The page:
USA Today

Tyler Boyd, a Pittsburgh-area native, grew up a Steelers fan before starring at the University of Pittsburgh. As a kid, Boyd witnessed his hometown team win two Super Bowls while flaunting a roster that included several future Hall of Fame players. Boyd, who is now entering his fifth season with the Cincinnati Bengals, wants to garner the same recognition that some of the players he idolized growing up received during their careers.

Boyd knows, however, that his team will have to mimic some of the success those Steelers teams enjoyed before he and his teammates -- most notably running back Joe Mixon -- receive the same type of respect. Neither player, despite their success over the past two seasons, has been selected to a Pro Bowl entering the 2020 seaosn. 

"I feel like we deserve to be talked about a lot more and other players as well," Boyd said during a recent Zoom media call, via the Bengals' team website. "But I think they treat players in the same category as record, which I understand because you have to win to build that publicity and build that respect for yourself and that's what I'm all about. So, if that's what it takes for us to get talked about then it's time for us to start winning.

"But you know, I'm all about the respect. You have to respect players. That's legit guys in this league. I've done it. A.J. (Green) was down two years and I still piled up 1,000 (yards). Joe missed (two) games and still had 1,000 (in 2018-19). He came on big at the end of the year. If not both of us, at least one of us should've been in the (NFL Network's) top 100."

Boyd, who said he considers himself one of the league's top receivers, has some decent numbers to support his claim. Over the past two seasons, Boyd has averaged 83 receptions for 1,037 yards and six touchdowns despite inconsistencies at the quarterback position. Mixon, the 2017 second-round pick, is one of seven running backs to rush for over 1,000 yards in each of the last two seasons. During the last eight games of the 2019 season, only Derrick Henry rushed for more yards than Mixon, who has compiled 2,888 all-purpose yards and 17 total touchdowns over the past two seasons.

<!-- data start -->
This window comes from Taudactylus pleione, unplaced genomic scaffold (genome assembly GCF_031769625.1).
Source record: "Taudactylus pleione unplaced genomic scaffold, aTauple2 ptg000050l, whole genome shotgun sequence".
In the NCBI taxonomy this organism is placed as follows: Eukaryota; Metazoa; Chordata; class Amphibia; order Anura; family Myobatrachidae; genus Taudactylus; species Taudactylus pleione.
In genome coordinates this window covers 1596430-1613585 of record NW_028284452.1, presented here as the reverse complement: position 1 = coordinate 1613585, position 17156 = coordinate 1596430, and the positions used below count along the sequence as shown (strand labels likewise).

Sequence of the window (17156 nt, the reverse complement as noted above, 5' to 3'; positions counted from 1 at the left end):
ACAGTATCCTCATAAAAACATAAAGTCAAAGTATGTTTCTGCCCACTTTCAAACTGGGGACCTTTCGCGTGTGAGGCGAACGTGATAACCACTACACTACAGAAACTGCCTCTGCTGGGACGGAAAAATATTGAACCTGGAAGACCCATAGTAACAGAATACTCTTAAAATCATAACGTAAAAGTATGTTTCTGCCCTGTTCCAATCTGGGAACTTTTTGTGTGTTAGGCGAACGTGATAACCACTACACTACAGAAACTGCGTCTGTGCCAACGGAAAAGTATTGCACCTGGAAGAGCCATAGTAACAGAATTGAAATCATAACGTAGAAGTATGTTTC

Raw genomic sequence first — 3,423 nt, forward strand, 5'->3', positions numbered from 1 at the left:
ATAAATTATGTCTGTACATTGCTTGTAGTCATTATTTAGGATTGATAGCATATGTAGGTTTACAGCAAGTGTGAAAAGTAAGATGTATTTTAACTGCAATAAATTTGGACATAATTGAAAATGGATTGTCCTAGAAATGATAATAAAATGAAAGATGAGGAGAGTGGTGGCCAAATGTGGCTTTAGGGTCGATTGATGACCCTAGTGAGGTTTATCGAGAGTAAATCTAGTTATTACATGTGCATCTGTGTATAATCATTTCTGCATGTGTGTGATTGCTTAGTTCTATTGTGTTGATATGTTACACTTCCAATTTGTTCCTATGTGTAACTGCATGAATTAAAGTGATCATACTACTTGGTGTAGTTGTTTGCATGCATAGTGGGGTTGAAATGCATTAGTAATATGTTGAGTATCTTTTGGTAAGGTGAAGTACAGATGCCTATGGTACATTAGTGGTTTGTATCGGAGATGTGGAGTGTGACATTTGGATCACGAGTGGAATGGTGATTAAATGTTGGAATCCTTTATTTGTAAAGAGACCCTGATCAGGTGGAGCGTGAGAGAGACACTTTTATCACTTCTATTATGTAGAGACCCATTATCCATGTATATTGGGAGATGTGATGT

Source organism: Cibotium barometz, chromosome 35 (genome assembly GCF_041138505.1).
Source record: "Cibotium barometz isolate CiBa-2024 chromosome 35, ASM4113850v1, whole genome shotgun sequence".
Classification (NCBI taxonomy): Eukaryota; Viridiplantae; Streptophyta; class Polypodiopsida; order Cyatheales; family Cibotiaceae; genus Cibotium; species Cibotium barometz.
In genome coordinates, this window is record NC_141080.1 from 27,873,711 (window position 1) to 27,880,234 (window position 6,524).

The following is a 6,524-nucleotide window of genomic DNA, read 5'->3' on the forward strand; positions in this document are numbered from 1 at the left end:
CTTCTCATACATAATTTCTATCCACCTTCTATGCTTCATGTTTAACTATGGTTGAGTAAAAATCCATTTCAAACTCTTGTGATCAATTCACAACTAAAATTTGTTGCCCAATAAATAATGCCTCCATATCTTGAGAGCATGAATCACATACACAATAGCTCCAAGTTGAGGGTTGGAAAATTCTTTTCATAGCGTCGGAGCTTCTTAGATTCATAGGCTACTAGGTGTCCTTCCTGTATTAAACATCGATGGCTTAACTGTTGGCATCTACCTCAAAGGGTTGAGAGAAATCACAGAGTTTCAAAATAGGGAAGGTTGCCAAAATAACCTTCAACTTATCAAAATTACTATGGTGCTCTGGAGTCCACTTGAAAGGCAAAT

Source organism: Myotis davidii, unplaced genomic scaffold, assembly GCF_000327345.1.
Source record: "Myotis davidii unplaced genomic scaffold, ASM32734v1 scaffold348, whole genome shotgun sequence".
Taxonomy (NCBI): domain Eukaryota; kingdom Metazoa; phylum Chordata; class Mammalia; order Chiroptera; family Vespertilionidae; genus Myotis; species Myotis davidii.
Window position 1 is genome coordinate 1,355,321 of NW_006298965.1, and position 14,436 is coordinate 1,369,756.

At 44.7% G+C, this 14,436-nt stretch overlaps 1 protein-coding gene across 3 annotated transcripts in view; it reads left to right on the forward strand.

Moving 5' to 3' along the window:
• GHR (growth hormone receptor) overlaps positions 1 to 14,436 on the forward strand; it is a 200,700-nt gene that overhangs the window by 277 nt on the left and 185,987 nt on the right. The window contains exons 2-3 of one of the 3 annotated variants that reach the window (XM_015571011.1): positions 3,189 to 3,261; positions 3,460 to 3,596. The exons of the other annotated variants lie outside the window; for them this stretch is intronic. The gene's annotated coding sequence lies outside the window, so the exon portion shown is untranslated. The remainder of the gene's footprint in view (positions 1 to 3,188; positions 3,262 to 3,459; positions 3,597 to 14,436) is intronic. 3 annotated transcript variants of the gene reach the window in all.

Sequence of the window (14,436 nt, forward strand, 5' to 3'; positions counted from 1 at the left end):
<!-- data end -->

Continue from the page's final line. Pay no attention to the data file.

Boyd believes the return of A.J. Green (who missed the entire 2019 season with an injury) will help create more opportunities to make plays. He also believes that rookie quarterback Joe Burrow's athleticism will give the Bengals' offense a much-needed added dimension that hasn't existed in recent seasons. 

"Extending plays is the biggest key of keeping the offense on the field," Boyd said, via Paul Dehner Jr. of The Athletic. "We really didn't have too much scramble-throw or scramble-touchdown last year. It was very limited. But I think that's the key to winning. You got the Russells, Lamar -- everyone scrambles around and tries to make plays and allow the receiver to make separation. Joe, I believe, is a great fit for a guy, like, who knows how to utilize his ability in the pocket to maneuver and get away from tacklers so he can extend plays and we can continue to move the ball."

While several of their core players (Green, Mixon, Boyd and defensive linemen Carlos Dunlap and Geno Atkins) are still intact, the Bengals made several significant changes to their roster this offseason. As promised, Cincinnati was a player in free agency, signing several veterans, including D.J. Reader, Trae Waynes and Xavier Su'a-Filo. In the draft, the Bengals added significant pieces to both sides of the ball. Offensively, Burrow, receiver Tee Higgins and tackle Hakeem Adeniji join the fold. On defense, Cincinnati drafted defensive end Khalid Kareem and linebackers Akeem Davis-Gaither and Logan Wilson. Each of these players are expected to make an impact on the 2020 Bengals, a team that is looking to turn things around after winning just three of their past 24 games. 

If the Bengals are able to be more competitive in 2020, that will surely lead to more national attention for Boyd and Mixon, one of the league's most underrated offensive duos. 

"There are just so many pieces we're finally putting together that we didn't have in place last year," Boyd said of his team. "Now that we have everybody rolling, guys don't have to overthink it or be confused about what their role is and where they're playing at. With all the pieces in place, the sky's the limit."